The event will take place at the Expo Tel Aviv, with the first Semi-Final taking place on Tuesday 14th of May and the second Semi-Final happening on Thursday 16th of May. Ten countries will qualify from each Semi-Final and will join the so-called ‘Big Five’ – France, Germany, Italy, Spain and the UK – and the host country Israel in the Grand Final.
Each act must sing live, while no live instruments are allowed. After all songs have been performed, each country will award two sets of points (1 to 8, 10 and 12 points for their favourite); one set is given by a jury of five music industry professionals, and one by the viewers at home, who can vote by phone, text or through the Eurovision app.
You cannot vote for your own country, and for each Semi-Final, only those countries with acts performing along with three of the six pre-qualified countries (which is decided by draw) take part in the voting. In the Grand Final, juries and viewers from all participating countries can vote after the 26 finalists have performed.
After the voting window has closed, the presenters call upon spokespersons in all participating countries and ask them to reveal their jury points live on air. Next, viewers’ points from all participating countries are added up, and revealed from the lowest to the highest, culminating in the winner being announced. The victorious country is traditionally given the honour of hosting the following year’s contest.
Although the Big Five automatically qualify for the Grand Final, they’re not necessarily among the favourites to take home the iconic glass microphone trophy. Ireland has the most wins overall at seven, with Sweden following close behind with six, followed by Luxembourg, France and the UK with five. So, while the Big Five are worth watching, other countries to watch out for this year include:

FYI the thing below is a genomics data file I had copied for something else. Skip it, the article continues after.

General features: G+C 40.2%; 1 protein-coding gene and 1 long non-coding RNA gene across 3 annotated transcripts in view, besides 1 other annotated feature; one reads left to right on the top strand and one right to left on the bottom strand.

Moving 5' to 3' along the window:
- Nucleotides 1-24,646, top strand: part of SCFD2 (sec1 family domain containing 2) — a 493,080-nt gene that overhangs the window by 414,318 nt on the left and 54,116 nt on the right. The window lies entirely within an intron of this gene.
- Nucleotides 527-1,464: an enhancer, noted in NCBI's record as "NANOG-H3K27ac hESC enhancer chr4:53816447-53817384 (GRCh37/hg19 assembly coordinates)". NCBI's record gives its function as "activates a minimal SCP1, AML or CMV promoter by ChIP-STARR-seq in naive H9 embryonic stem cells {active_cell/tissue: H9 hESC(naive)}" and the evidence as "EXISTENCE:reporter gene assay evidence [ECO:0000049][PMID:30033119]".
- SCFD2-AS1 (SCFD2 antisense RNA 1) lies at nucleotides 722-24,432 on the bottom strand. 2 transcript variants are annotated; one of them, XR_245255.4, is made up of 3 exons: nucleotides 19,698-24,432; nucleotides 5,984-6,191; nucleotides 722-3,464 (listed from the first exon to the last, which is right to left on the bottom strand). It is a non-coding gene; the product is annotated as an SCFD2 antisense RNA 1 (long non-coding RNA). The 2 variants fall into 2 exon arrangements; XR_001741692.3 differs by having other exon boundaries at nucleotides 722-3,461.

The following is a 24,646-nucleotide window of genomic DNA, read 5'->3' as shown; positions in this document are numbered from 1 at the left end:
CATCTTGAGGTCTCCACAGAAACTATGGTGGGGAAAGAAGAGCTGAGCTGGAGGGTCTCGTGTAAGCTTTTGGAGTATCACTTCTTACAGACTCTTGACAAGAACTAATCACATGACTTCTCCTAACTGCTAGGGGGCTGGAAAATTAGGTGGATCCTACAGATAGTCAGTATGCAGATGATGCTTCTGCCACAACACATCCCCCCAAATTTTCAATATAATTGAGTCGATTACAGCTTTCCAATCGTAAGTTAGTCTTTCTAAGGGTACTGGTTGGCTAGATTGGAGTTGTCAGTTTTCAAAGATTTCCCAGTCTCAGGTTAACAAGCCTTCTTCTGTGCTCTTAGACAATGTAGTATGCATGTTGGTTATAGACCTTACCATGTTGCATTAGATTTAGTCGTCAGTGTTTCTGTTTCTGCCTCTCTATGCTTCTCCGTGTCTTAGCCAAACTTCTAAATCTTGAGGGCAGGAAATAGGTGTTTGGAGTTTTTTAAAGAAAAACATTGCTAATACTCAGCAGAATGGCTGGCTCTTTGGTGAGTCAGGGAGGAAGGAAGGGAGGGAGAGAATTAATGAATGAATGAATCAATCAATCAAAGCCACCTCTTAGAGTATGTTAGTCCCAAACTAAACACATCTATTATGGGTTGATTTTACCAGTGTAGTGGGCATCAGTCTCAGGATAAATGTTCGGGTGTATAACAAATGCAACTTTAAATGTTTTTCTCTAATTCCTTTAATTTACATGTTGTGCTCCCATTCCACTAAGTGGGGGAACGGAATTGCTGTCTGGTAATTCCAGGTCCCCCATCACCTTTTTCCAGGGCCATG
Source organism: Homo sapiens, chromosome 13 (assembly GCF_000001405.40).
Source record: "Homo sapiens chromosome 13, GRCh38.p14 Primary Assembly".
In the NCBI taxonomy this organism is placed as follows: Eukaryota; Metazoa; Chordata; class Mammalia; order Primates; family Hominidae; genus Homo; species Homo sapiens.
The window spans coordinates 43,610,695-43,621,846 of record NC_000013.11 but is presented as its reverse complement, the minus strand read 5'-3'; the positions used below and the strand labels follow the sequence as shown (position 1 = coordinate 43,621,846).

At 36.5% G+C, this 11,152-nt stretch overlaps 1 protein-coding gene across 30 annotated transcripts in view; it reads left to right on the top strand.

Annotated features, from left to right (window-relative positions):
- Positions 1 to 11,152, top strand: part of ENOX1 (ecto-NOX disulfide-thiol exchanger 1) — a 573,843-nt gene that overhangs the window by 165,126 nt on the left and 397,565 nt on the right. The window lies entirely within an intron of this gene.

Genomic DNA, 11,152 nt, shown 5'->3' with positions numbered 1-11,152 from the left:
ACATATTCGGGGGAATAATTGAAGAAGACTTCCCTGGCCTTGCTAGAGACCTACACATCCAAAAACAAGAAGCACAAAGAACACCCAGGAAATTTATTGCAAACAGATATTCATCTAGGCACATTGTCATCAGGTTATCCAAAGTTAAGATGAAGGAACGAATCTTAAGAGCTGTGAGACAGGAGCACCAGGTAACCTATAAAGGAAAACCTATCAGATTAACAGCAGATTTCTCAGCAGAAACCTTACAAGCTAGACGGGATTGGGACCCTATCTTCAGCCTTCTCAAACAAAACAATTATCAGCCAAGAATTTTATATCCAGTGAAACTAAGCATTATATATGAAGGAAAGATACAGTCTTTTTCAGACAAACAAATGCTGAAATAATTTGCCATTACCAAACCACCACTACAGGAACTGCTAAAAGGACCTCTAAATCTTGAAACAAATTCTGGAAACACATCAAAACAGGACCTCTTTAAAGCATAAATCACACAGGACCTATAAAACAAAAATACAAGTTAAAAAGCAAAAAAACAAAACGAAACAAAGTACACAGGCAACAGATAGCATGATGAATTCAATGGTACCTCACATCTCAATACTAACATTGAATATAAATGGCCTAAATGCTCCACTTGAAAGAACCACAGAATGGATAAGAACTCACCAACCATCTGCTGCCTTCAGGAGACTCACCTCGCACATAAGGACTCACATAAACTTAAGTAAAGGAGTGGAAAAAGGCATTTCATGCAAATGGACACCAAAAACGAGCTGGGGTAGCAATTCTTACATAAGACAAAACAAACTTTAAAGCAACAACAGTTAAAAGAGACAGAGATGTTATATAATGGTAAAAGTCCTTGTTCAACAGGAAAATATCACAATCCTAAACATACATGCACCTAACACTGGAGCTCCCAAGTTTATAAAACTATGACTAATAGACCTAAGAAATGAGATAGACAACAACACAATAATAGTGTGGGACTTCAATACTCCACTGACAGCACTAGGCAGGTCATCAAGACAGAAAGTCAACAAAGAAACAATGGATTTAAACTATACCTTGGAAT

The Netherlands: Duncan Lawrence
The Netherlands have won the competition no fewer than four times in the past, so it’s hardly surprising to see their latest offering leading the pack as an early favourite, but they last achieved a victory way back at Eurovision 1975, when Teach-In won with ‘Ding-a-dong’. Representing Holland in 2019 is 24-year-old Duncan Lawrence, a graduate of the Rock Academy in Tilburg, who’s performing a ballad called ‘Arcade’. Does he have what it takes to end his country’s 44-year wait for another title?
Odds of winning: 7/4
Sweden: John Lundvik
When it comes to Eurovision, you should always keep an eye on Sweden. Not only has the country won the contest six times, it also boasts the most top five results in the 21st century with 13. John Lundvik, a former sprinter, is representing the Scandinavian country this year with the upbeat ‘Too Late for Love’, and he also co-wrote the UK’s entry, Michael Rice’s ‘Bigger than Us’.
Odds of winning: 5/1
Russia: Sergei Lazarev
Sergei Lazarev’s performance of ‘Scream’ has been attracting attention with the level of intensity we’ve come to expect of a ballad from Russia. He has form in the competition, winning third place in 2016 with ‘You Are the Only One’, so has the experience needed to put in a strong performance on the night.
Odds of winning: 9/1
Other favourites at the time of writing include Australia (8/1), Iceland (10/1) and Azerbaijan (12/1). (All odds from Paddy Power as of noon on 15 May 2019). If you fancy a flutter, bear in mind that while these odds may hint at the likely outcome, the Eurovision judges and viewers are known for being eccentric about their choice of winner.
Eurovision facts and figures
- The Eurovision Song Contest has been broadcast annually for 63 years, since its inauguration back in 1956, and is as one of the longest-running and most successful TV programmes globally.
- In 2016, some 204 million people saw at least one of the three shows in whole or in part.
- 2019 will be Eurovision’s 64th event.
- 41 countries are taking part in the 2019 contest, with Bulgaria and Ukraine absent.
- The event has two Semi-Finals rounds and a Grand Final, which has 26 participants
- Each country sends one ‘performance’, which can have a maximum of six participants.
- The song is limited to three minutes maximum.
- The song should have been released within a few months of the contest.
- Each country may choose whether they wish to send an established star or a completely new face.
- The winning country is traditionally given the honour of hosting the following year’s contest.
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